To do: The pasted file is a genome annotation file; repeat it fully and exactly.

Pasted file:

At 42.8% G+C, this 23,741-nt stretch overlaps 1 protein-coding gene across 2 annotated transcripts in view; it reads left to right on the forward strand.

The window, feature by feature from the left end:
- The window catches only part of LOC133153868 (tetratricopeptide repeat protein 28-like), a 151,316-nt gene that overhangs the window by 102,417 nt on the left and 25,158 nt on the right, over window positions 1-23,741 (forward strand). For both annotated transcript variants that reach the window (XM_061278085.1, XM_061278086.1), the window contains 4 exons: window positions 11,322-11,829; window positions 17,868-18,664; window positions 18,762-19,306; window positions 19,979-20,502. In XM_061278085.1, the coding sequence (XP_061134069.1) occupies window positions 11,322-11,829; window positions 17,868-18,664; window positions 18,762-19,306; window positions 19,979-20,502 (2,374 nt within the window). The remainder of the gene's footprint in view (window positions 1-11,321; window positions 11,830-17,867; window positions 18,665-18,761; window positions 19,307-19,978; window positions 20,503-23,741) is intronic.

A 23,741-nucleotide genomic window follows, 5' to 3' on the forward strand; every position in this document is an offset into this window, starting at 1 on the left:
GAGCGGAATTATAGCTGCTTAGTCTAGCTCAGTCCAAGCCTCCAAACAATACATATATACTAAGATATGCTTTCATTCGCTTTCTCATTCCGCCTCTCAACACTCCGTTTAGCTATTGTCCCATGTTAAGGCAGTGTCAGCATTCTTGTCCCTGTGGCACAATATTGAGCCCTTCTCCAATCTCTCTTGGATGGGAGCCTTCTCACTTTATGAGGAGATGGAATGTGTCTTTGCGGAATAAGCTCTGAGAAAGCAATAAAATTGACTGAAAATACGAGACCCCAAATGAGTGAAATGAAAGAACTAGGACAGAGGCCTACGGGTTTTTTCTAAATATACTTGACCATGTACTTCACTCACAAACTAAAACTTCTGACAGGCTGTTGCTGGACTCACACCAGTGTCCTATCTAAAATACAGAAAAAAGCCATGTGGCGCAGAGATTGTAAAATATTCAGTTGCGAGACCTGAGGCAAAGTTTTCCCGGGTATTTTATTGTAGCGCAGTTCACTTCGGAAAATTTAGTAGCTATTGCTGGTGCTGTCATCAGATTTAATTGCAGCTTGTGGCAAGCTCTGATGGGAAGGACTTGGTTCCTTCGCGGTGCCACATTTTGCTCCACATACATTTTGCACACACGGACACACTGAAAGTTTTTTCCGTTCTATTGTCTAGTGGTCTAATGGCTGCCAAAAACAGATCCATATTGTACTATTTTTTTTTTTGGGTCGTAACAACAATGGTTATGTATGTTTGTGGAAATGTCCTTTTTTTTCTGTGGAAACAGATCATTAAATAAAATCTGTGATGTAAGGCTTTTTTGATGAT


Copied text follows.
At 42.8% G+C, this 23,741-nt stretch overlaps 1 protein-coding gene across 2 annotated transcripts in view; it reads left to right on the forward strand.

The window, feature by feature from the left end:
- The window catches only part of LOC133153868 (tetratricopeptide repeat protein 28-like), a 151,316-nt gene that overhangs the window by 102,417 nt on the left and 25,158 nt on the right, over window positions 1-23,741 (forward strand). For both annotated transcript variants that reach the window (XM_061278085.1, XM_061278086.1), the window contains 4 exons: window positions 11,322-11,829; window positions 17,868-18,664; window positions 18,762-19,306; window positions 19,979-20,502. In XM_061278085.1, the coding sequence (XP_061134069.1) occupies window positions 11,322-11,829; window positions 17,868-18,664; window positions 18,762-19,306; window positions 19,979-20,502 (2,374 nt within the window). The remainder of the gene's footprint in view (window positions 1-11,321; window positions 11,830-17,867; window positions 18,665-18,761; window positions 19,307-19,978; window positions 20,503-23,741) is intronic.

A 23,741-nucleotide genomic window follows, 5' to 3' on the forward strand; every position in this document is an offset into this window, starting at 1 on the left:
GAGCGGAATTATAGCTGCTTAGTCTAGCTCAGTCCAAGCCTCCAAACAATACATATATACTAAGATATGCTTTCATTCGCTTTCTCATTCCGCCTCTCAACACTCCGTTTAGCTATTGTCCCATGTTAAGGCAGTGTCAGCATTCTTGTCCCTGTGGCACAATATTGAGCCCTTCTCCAATCTCTCTTGGATGGGAGCCTTCTCACTTTATGAGGAGATGGAATGTGTCTTTGCGGAATAAGCTCTGAGAAAGCAATAAAATTGACTGAAAATACGAGACCCCAAATGAGTGAAATGAAAGAACTAGGACAGAGGCCTACGGGTTTTTTCTAAATATACTTGACCATGTACTTCACTCACAAACTAAAACTTCTGACAGGCTGTTGCTGGACTCACACCAGTGTCCTATCTAAAATACAGAAAAAAGCCATGTGGCGCAGAGATTGTAAAATATTCAGTTGCGAGACCTGAGGCAAAGTTTTCCCGGGTATTTTATTGTAGCGCAGTTCACTTCGGAAAATTTAGTAGCTATTGCTGGTGCTGTCATCAGATTTAATTGCAGCTTGTGGCAAGCTCTGATGGGAAGGACTTGGTTCCTTCGCGGTGCCACATTTTGCTCCACATACATTTTGCACACACGGACACACTGAAAGTTTTTTCCGTTCTATTGTCTAGTGGTCTAATGGCTGCCAAAAACAGATCCATATTGTACTATTTTTTTTTTTGGGTCGTAACAACAATGGTTATGTATGTTTGTGGAAATGTCCTTTTTTTTCTGTGGAAACAGATCATTAAATAAAATCTGTGATGTAAGGCTTTTTTGATGAT